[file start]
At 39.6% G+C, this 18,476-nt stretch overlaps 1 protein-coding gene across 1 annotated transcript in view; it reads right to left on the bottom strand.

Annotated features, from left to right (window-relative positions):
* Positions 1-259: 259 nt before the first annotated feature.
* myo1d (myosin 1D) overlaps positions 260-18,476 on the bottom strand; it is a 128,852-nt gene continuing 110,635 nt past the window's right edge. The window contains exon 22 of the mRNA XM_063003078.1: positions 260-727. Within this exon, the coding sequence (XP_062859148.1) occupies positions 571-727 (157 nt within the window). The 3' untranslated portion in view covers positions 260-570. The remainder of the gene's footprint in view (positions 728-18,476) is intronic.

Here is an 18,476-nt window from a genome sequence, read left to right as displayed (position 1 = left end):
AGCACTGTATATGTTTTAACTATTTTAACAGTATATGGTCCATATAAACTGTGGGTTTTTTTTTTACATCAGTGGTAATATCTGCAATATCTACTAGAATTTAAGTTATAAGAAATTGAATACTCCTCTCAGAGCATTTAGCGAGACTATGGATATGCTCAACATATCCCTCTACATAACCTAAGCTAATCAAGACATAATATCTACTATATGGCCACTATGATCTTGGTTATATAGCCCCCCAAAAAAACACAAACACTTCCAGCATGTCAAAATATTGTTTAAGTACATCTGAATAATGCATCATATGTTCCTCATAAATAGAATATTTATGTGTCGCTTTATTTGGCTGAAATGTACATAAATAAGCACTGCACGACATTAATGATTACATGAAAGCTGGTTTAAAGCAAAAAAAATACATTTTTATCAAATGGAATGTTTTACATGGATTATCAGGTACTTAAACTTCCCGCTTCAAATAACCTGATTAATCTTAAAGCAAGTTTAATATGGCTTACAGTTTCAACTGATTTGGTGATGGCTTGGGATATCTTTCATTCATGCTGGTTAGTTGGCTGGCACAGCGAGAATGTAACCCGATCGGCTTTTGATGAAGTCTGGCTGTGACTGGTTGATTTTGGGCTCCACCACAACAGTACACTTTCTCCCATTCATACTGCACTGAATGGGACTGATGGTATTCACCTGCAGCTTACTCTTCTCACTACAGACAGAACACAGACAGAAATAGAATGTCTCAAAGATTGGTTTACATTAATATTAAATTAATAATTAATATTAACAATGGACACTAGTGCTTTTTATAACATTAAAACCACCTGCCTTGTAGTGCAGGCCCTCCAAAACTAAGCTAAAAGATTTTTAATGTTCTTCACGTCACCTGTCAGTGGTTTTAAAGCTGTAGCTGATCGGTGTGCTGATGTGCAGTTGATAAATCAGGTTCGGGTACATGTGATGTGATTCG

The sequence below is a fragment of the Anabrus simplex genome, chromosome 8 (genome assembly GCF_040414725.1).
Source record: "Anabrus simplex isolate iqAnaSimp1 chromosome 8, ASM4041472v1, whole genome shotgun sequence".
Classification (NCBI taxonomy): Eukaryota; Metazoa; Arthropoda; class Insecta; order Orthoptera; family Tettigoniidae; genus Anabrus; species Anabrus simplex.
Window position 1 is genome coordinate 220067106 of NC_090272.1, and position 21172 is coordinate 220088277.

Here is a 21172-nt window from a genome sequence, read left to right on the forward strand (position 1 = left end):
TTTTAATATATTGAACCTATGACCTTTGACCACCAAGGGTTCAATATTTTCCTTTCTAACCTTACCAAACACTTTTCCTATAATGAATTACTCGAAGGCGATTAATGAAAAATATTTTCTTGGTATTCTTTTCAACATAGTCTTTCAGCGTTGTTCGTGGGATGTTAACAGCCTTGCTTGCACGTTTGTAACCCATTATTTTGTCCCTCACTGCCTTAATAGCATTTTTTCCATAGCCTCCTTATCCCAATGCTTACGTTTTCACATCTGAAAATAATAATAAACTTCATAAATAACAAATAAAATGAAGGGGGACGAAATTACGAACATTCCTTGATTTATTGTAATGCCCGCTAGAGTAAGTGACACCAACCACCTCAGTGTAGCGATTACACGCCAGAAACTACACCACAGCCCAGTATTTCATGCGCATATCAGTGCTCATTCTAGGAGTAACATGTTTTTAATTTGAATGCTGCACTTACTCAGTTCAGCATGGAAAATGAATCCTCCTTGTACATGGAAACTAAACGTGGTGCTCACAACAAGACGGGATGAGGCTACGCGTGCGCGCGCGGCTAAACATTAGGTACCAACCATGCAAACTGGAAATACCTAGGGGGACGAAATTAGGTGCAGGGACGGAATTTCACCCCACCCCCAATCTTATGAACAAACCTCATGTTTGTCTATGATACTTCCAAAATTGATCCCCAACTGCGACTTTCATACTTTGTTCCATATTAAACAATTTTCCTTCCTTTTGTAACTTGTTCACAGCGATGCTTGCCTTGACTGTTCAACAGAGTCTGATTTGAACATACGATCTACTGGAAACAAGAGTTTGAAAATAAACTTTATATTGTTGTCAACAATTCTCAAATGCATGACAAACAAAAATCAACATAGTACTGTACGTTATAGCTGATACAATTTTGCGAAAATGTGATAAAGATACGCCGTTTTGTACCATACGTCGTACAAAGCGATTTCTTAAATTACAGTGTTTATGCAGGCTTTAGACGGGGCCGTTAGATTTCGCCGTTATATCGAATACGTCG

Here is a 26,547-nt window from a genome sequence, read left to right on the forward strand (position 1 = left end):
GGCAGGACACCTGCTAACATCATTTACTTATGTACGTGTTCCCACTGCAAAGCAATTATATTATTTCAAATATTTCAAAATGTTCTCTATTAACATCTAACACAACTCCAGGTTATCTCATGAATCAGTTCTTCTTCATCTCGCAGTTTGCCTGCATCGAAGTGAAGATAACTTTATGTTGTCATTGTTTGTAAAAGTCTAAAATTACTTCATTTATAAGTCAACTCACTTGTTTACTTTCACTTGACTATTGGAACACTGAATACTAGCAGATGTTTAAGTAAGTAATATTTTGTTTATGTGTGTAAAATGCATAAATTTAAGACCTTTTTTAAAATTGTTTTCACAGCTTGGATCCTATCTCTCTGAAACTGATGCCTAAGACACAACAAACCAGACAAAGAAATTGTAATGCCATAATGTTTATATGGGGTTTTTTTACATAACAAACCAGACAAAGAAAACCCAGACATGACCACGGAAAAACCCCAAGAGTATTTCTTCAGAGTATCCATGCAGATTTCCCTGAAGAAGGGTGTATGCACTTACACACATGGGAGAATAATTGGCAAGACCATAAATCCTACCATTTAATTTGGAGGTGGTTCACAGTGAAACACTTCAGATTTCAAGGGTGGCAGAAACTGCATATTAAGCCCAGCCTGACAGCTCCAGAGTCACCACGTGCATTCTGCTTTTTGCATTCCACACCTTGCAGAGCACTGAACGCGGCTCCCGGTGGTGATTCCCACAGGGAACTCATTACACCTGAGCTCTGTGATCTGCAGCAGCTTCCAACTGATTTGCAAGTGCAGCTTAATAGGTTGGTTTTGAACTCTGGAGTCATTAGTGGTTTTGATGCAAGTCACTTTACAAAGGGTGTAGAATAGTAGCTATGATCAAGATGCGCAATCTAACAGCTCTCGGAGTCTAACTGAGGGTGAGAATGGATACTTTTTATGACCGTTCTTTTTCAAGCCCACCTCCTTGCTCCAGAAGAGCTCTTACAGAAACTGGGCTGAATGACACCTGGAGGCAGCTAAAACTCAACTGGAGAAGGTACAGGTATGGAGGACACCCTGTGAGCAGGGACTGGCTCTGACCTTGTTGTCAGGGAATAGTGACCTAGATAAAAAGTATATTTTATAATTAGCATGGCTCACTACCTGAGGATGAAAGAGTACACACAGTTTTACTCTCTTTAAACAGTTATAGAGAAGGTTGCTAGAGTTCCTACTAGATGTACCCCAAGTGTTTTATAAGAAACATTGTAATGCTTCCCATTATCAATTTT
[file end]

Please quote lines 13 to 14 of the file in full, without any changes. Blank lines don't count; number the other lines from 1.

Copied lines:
Here is a 26,547-nt window from a genome sequence, read left to right on the forward strand (position 1 = left end):
GGCAGGACACCTGCTAACATCATTTACTTATGTACGTGTTCCCACTGCAAAGCAATTATATTATTTCAAATATTTCAAAATGTTCTCTATTAACATCTAACACAACTCCAGGTTATCTCATGAATCAGTTCTTCTTCATCTCGCAGTTTGCCTGCATCGAAGTGAAGATAACTTTATGTTGTCATTGTTTGTAAAAGTCTAAAATTACTTCATTTATAAGTCAACTCACTTGTTTACTTTCACTTGACTATTGGAACACTGAATACTAGCAGATGTTTAAGTAAGTAATATTTTGTTTATGTGTGTAAAATGCATAAATTTAAGACCTTTTTTAAAATTGTTTTCACAGCTTGGATCCTATCTCTCTGAAACTGATGCCTAAGACACAACAAACCAGACAAAGAAATTGTAATGCCATAATGTTTATATGGGGTTTTTTTACATAACAAACCAGACAAAGAAAACCCAGACATGACCACGGAAAAACCCCAAGAGTATTTCTTCAGAGTATCCATGCAGATTTCCCTGAAGAAGGGTGTATGCACTTACACACATGGGAGAATAATTGGCAAGACCATAAATCCTACCATTTAATTTGGAGGTGGTTCACAGTGAAACACTTCAGATTTCAAGGGTGGCAGAAACTGCATATTAAGCCCAGCCTGACAGCTCCAGAGTCACCACGTGCATTCTGCTTTTTGCATTCCACACCTTGCAGAGCACTGAACGCGGCTCCCGGTGGTGATTCCCACAGGGAACTCATTACACCTGAGCTCTGTGATCTGCAGCAGCTTCCAACTGATTTGCAAGTGCAGCTTAATAGGTTGGTTTTGAACTCTGGAGTCATTAGTGGTTTTGATGCAAGTCACTTTACAAAGGGTGTAGAATAGTAGCTATGATCAAGATGCGCAATCTAACAGCTCTCGGAGTCTAACTGAGGGTGAGAATGGATACTTTTTATGACCGTTCTTTTTCAAGCCCACCTCCTTGCTCCAGAAGAGCTCTTACAGAAACTGGGCTGAATGACACCTGGAGGCAGCTAAAACTCAACTGGAGAAGGTACAGGTATGGAGGACACCCTGTGAGCAGGGACTGGCTCTGACCTTGTTGTCAGGGAATAGTGACCTAGATAAAAAGTATATTTTATAATTAGCATGGCTCACTACCTGAGGATGAAAGAGTACACACAGTTTTACTCTCTTTAAACAGTTATAGAGAAGGTTGCTAGAGTTCCTACTAGATGTACCCCAAGTGTTTTATAAGAAACATTGTAATGCTTCCCATTATCAATTTT